Defining Poor and Poverty:

The public sees these terms quite differently than the government does and the administration of programs to assist the poor are not generally understood by either the public or government.

The definition of poor and poverty seem to be one and the same in the public's eyes:  destitute, impoverished, hard to make ends meet.  It does not involve having less money for more lattes. 

It is a matter not of staying poor and also not having reasons or incentives to be poor, not impoverished but less well off.


Does a word have a meaning or just an emotion?





in Polling the Public:

In polling the public on what is considered poor, the consensus is that it is a lot lower economic condition than official definitions: 

poorness n.
Synonyms: poor, indigent, needy, impecunious, penniless, impoverished, poverty-stricken, destitute
These adjectives mean lacking the money or the means for an adequate or comfortable life. Poor is the most general: "Resolve not to be poor: whatever you have, spend less. Poverty is a great enemy to human happiness" (Samuel Johnson).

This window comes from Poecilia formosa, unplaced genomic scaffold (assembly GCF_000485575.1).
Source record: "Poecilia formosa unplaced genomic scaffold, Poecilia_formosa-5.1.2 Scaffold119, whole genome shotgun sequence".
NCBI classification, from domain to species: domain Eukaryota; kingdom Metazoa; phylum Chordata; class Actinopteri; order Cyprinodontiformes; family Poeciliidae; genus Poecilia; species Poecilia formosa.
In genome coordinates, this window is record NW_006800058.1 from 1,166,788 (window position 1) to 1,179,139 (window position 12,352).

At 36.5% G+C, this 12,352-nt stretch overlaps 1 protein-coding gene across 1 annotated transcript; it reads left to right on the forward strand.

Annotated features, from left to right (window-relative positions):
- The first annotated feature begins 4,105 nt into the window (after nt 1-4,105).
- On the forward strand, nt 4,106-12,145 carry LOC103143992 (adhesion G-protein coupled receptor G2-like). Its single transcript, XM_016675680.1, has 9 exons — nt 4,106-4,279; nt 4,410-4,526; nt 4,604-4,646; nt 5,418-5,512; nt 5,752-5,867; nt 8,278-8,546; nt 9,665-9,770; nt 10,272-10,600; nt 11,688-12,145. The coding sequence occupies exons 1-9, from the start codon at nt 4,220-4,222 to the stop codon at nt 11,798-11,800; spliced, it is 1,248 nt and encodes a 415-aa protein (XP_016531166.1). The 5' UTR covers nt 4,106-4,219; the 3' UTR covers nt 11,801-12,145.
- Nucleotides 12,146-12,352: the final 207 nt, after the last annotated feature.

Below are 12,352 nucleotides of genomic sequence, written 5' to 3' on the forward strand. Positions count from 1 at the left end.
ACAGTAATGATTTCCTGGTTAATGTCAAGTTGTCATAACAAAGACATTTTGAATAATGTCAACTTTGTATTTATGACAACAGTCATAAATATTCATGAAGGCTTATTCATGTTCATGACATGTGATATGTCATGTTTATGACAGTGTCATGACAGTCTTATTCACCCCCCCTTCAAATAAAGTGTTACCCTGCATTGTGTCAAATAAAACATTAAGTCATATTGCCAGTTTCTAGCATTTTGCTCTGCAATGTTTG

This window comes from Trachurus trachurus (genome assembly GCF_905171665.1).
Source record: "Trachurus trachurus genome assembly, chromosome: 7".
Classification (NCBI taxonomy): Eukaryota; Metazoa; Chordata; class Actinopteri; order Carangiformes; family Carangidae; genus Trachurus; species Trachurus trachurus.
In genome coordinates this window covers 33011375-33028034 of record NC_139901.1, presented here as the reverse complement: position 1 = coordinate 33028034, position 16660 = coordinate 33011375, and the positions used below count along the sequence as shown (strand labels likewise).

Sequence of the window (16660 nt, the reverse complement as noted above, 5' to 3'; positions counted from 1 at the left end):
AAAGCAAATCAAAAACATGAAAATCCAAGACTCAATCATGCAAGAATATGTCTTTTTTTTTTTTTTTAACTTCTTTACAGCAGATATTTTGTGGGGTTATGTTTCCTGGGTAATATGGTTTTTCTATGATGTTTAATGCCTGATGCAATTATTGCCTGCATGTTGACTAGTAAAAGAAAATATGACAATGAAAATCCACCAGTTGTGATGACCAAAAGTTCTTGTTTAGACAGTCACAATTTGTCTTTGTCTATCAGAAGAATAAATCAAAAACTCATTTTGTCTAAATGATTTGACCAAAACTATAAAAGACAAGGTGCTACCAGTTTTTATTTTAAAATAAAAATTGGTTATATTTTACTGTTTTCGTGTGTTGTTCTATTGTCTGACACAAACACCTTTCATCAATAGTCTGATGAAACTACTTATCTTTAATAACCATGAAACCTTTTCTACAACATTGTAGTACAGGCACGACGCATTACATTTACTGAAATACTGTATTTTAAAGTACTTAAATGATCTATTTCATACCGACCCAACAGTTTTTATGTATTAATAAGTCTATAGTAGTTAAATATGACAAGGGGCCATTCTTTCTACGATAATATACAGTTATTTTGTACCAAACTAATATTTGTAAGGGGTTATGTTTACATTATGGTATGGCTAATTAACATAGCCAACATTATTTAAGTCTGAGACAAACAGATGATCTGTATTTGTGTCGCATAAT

Indigent and needy refer to one in need or want: indigent people living on the street; distributed food to needy families.
Impecunious and penniless mean having little or no money: "Certainly an impecunious Subaltern was not a catch" (Rudyard Kipling). He made poor investments which left him penniless.
One who is impoverished has been reduced to poverty: an impoverished, third-world country.
Poverty-stricken means suffering from poverty and miserably poor: refugees living in poverty-stricken camps.
Destitute means lacking any means of subsistence: tenants left destitute by the fire.
Usage Note: In informal speech poor is sometimes used as an adverb, as in They never played poorer. In formal usage more poorly would be required in this example.


poor [pʊə pɔː]


a.  lacking financial or other means of subsistence; needy